It will be no ordinary Monday. In the early hours of December 14, 2020 the year’s biggest and most impressive meteor shower will strike—the Geminids. A few hours later a darkness will come to the day as a rare total eclipse of the Sun occurs.

Observers in the path of totality in South America are hoping for a glimpse of the Sun’s corona, but they’ll also be looking for green flashes of Geminids meteors in the twilight, and possibly also a comet close to the spectacle.

“It’s also a day we will see Joe Biden officially confirmed as President of the United States,” said Jay Pasachoff, Professor of Astronomy at Williams College, Massachusetts, who’s witnessed 35 total solar eclipses and 72 solar eclipses of all types. “Maybe it takes a total eclipse of the Sun to make that official.” 

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Delve into the dates and it gets even odder because December 14, 2020 is exactly halfway between two “Great American Eclipses,” which are extremely rare events.  

To be clear, there’s nothing auspicious or suspicious about any of this—it’s a celestial story of a randomly bright-ish comet, a debris trail from a giant asteroid and the Saros cycle—but it’s nevertheless interesting to note that total solar eclipses are a recurring theme in North America at the moment.

That includes politics. 

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Donald Trump has history with solar eclipses. Back on August 21, 2017 during the “Great American Eclipse” he was photographed looking at an 81% partial solar eclipse without safety glasses, risking solar retinopathy retinal damage. The photo was slightly unfair since the full video of the event shows his and his family and cabinet looking at the eclipse through solar eclipse glasses, with Trump stealing an extra glance without the glasses. It was a photo of the latter that went viral. 

Joe Biden—who has a dwarf planet named after him dating from his time as Vice-President—will see his forthcoming term in office book-ended by something even better than the “Great American Eclipse”—a “Greater North American Eclipse.”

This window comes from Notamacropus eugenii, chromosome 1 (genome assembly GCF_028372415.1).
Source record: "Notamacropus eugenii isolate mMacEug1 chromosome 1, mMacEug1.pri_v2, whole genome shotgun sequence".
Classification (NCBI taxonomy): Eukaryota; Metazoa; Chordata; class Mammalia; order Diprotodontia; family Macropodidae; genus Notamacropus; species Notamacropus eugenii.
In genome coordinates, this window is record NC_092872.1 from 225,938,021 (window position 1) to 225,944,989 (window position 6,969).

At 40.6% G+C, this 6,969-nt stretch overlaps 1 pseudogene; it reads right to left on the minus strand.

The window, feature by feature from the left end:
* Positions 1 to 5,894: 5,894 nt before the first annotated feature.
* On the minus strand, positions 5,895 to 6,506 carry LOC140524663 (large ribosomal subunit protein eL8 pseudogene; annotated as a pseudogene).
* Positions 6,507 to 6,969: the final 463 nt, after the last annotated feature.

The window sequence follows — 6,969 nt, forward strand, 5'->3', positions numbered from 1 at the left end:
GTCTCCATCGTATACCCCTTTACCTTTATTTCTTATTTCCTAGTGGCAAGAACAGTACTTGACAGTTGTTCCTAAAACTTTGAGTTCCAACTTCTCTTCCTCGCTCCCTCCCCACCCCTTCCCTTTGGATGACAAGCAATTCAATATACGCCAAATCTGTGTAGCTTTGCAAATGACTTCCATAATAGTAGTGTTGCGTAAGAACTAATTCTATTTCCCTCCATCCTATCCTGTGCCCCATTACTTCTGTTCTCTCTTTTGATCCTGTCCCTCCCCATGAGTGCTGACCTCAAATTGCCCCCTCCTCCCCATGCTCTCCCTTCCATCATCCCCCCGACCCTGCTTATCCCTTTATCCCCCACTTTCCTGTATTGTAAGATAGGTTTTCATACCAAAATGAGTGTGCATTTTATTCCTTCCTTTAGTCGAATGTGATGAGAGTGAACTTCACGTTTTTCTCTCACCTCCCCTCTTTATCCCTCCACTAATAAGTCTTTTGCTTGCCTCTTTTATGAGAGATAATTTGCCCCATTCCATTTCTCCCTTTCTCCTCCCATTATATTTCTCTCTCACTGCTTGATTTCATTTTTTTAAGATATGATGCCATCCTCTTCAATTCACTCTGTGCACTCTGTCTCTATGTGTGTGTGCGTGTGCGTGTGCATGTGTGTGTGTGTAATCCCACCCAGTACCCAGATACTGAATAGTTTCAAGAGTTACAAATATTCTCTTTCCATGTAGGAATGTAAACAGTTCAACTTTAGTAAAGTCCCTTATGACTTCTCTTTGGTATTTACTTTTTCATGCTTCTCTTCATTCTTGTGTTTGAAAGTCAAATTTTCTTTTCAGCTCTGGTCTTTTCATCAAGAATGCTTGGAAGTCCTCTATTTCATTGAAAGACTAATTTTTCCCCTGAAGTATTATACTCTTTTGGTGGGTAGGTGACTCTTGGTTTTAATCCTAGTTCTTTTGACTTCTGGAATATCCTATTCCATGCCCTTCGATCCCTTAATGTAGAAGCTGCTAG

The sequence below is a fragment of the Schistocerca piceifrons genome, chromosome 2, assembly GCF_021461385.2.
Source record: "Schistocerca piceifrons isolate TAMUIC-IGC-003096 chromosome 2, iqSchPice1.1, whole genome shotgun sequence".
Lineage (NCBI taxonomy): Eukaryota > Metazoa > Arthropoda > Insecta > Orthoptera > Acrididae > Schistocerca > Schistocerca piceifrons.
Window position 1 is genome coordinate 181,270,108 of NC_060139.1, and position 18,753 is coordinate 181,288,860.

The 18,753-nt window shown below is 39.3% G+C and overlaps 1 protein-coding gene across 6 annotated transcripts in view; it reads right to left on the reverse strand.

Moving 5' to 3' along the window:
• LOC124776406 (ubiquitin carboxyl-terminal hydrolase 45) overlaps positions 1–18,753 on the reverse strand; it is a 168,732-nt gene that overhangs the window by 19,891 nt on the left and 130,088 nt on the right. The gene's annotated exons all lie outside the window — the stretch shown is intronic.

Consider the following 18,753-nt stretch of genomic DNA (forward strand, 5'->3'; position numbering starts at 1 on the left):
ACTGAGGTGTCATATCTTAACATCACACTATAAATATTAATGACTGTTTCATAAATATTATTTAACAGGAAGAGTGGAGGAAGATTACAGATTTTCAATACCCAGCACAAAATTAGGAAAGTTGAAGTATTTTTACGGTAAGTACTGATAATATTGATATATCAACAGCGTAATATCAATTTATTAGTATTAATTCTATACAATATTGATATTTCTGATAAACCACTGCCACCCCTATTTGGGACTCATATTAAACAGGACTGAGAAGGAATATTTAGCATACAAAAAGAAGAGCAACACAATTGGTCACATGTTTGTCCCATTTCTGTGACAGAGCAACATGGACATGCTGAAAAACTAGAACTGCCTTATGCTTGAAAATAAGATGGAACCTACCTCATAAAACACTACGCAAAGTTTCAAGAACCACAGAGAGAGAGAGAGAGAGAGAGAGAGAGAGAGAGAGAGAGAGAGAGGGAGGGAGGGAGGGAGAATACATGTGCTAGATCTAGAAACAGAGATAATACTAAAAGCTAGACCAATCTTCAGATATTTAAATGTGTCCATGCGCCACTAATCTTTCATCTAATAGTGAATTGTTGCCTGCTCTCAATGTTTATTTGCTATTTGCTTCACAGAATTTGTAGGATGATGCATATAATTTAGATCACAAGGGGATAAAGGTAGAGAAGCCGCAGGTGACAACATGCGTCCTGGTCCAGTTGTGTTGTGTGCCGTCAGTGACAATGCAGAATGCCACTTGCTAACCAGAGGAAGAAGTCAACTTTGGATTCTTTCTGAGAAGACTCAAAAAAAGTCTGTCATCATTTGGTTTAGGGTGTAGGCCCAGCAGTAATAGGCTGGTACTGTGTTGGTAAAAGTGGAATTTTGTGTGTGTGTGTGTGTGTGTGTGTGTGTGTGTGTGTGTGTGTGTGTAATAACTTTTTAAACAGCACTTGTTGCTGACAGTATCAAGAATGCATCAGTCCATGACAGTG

On April 8, 2024 the Moon’s shadow will move across Mexico, the US and Canada, bringing a maximum of 4 minutes 28 seconds totality to Texas, Oklahoma, Arkansas, Missouri, Illinois, Kentucky, Tennessee, Michigan, Indiana, Ohio, Pennsylvania, New York, Vermont, New Hampshire and Maine.

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Now comes the weird part. The halfway point between August 21, 2017 and April 8, 2024 is … December 14, 2020. The same day of another total solar eclipse, albeit not visible in North America. 

These celestial coincidences aside, most eclipse-chasers are either getting excited about what’s about to happen on December 14, or else they’re licking their wounds after canceling travel plans because of COVID-19. 

Those that make it to Chile and Argentina will experience totality as the Moon blocks the Sun and may see the comet or a “shooting star” during the darkness of the day.

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Discovered September by Nicolas Erasmus, an astronomer at the South African Astronomical Observatory, Comet C/2020 S3 (Erasmus) will be just 11º from the Sun and Moon during totality. It may not be bright enough, but there’s a chance.

In the early hours of Monday, December 14, 2020 the Geminid meteor shower will strike. A predictable annual event, the year’s most powerful meteor shower will see up to 150 multicoloured “shooting stars” per hour visible to anyone under a clear, dark sky. It’s best seen from the northern hemisphere, but some meteors are visible in the southern hemisphere.

Wishing you clear skies and wide eyes.